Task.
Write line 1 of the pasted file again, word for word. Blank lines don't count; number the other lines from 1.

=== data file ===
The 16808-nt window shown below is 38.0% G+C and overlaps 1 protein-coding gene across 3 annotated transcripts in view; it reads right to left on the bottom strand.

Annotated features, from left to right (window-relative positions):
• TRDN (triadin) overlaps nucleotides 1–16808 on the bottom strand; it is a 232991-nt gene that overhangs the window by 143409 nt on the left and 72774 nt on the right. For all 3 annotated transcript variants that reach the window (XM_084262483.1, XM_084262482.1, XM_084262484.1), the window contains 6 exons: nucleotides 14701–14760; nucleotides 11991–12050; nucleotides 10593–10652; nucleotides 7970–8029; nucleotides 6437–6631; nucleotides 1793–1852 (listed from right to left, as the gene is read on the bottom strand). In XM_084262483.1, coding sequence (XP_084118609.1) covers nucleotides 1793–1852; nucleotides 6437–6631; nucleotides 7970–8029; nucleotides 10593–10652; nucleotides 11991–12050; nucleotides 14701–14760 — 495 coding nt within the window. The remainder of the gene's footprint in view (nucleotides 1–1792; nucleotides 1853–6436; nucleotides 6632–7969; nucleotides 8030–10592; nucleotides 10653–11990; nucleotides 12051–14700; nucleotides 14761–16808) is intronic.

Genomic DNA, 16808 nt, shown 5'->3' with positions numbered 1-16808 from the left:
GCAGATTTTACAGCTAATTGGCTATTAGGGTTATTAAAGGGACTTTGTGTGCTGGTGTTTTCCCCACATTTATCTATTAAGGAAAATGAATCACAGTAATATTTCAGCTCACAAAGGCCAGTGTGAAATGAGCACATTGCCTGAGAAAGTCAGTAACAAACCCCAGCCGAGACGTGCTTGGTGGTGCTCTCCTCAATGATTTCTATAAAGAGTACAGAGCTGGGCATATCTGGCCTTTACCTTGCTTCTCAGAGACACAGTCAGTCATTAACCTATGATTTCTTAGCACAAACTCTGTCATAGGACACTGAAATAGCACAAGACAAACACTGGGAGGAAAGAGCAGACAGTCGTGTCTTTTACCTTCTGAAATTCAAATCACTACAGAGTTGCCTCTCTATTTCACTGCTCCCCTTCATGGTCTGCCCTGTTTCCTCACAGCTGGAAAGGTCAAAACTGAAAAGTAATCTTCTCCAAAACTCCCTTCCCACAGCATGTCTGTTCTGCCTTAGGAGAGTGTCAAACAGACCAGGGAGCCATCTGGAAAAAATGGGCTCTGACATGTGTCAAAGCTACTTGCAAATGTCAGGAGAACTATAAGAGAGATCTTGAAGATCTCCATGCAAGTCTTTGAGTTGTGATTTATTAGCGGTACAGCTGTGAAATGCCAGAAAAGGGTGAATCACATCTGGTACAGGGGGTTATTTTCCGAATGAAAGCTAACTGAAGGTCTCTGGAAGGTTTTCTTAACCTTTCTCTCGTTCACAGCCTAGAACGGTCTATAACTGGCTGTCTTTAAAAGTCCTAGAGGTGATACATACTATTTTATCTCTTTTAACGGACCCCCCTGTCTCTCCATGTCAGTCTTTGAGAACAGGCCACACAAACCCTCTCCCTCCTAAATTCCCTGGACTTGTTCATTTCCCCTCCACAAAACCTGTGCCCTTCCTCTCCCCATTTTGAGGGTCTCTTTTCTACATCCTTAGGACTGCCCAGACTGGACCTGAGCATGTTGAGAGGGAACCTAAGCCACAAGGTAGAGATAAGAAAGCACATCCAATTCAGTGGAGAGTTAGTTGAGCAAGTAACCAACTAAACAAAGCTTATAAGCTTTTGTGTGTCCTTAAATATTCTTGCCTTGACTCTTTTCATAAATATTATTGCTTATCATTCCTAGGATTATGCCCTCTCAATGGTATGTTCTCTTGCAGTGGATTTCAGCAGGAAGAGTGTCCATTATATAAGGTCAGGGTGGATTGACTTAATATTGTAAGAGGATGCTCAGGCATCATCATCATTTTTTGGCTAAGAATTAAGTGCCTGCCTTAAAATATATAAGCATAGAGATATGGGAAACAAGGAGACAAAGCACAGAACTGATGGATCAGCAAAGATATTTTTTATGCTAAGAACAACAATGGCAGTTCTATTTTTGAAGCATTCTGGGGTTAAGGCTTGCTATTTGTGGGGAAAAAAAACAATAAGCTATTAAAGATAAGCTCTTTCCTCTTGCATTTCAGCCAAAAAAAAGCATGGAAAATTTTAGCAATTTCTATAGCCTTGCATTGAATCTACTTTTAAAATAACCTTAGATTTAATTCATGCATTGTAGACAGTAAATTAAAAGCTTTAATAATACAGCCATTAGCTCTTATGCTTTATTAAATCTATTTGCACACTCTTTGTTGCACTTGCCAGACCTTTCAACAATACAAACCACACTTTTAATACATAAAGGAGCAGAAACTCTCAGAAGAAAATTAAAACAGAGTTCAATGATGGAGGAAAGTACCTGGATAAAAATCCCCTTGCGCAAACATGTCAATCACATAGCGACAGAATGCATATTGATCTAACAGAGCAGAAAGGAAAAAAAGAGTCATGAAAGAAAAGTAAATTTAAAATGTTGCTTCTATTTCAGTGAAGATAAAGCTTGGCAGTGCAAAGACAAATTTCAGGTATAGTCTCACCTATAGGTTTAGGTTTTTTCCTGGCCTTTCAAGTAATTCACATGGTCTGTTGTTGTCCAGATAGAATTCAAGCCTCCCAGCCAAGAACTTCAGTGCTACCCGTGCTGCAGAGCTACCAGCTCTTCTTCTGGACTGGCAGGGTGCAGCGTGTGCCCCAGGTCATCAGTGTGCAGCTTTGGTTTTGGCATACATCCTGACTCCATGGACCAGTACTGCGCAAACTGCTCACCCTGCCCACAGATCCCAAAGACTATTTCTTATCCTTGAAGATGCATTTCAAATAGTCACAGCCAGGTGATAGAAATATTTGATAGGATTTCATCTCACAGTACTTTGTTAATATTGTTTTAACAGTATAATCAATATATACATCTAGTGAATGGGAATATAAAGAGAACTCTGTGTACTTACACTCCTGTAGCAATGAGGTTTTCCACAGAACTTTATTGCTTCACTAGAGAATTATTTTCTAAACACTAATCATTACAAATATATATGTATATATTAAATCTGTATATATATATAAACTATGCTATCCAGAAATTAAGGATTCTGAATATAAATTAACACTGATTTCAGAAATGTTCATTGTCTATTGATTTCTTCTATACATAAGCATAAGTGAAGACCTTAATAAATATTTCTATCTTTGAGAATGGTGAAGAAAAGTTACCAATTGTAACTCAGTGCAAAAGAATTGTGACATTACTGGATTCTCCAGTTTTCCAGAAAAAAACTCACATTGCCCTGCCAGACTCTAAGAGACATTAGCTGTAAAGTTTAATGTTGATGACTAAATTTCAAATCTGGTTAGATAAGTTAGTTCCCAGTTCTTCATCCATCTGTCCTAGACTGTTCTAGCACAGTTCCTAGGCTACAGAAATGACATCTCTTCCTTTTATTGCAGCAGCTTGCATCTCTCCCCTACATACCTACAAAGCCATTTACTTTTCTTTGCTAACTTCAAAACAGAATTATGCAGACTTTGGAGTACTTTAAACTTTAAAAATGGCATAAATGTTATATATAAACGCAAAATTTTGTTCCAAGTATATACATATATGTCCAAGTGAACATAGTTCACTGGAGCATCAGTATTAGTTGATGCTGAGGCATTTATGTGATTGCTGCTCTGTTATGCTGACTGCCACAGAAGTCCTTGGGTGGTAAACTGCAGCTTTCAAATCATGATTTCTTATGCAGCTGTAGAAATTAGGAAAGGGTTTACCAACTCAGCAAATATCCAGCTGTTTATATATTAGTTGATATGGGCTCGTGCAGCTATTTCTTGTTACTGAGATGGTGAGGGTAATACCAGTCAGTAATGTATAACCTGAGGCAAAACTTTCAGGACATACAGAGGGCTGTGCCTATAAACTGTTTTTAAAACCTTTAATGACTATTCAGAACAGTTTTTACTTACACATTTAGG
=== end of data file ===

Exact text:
The 16808-nt window shown below is 38.0% G+C and overlaps 1 protein-coding gene across 3 annotated transcripts in view; it reads right to left on the bottom strand.